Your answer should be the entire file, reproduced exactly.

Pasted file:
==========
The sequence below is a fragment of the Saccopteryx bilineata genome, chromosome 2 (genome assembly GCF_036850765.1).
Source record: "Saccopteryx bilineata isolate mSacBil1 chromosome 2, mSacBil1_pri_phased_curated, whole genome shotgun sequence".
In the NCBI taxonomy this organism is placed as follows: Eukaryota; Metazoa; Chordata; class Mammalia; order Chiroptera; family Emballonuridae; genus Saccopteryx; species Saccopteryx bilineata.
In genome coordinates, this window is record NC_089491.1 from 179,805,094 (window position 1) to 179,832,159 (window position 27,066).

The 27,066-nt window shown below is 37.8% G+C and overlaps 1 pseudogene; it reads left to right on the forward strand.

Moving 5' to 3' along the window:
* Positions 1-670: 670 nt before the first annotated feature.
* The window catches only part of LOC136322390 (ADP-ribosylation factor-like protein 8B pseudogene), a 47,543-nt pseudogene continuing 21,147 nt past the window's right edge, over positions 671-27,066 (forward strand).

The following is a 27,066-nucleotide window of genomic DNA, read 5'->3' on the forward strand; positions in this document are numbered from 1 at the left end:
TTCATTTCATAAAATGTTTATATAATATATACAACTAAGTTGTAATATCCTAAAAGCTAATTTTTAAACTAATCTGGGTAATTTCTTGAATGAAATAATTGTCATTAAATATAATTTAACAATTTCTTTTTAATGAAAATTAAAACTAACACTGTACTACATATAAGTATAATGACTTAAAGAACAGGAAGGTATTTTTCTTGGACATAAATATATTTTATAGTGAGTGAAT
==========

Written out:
The sequence below is a fragment of the Saccopteryx bilineata genome, chromosome 2 (genome assembly GCF_036850765.1).
Source record: "Saccopteryx bilineata isolate mSacBil1 chromosome 2, mSacBil1_pri_phased_curated, whole genome shotgun sequence".
In the NCBI taxonomy this organism is placed as follows: Eukaryota; Metazoa; Chordata; class Mammalia; order Chiroptera; family Emballonuridae; genus Saccopteryx; species Saccopteryx bilineata.
In genome coordinates, this window is record NC_089491.1 from 179,805,094 (window position 1) to 179,832,159 (window position 27,066).

The 27,066-nt window shown below is 37.8% G+C and overlaps 1 pseudogene; it reads left to right on the forward strand.

Moving 5' to 3' along the window:
* Positions 1-670: 670 nt before the first annotated feature.
* The window catches only part of LOC136322390 (ADP-ribosylation factor-like protein 8B pseudogene), a 47,543-nt pseudogene continuing 21,147 nt past the window's right edge, over positions 671-27,066 (forward strand).

The following is a 27,066-nucleotide window of genomic DNA, read 5'->3' on the forward strand; positions in this document are numbered from 1 at the left end:
TTCATTTCATAAAATGTTTATATAATATATACAACTAAGTTGTAATATCCTAAAAGCTAATTTTTAAACTAATCTGGGTAATTTCTTGAATGAAATAATTGTCATTAAATATAATTTAACAATTTCTTTTTAATGAAAATTAAAACTAACACTGTACTACATATAAGTATAATGACTTAAAGAACAGGAAGGTATTTTTCTTGGACATAAATATATTTTATAGTGAGTGAAT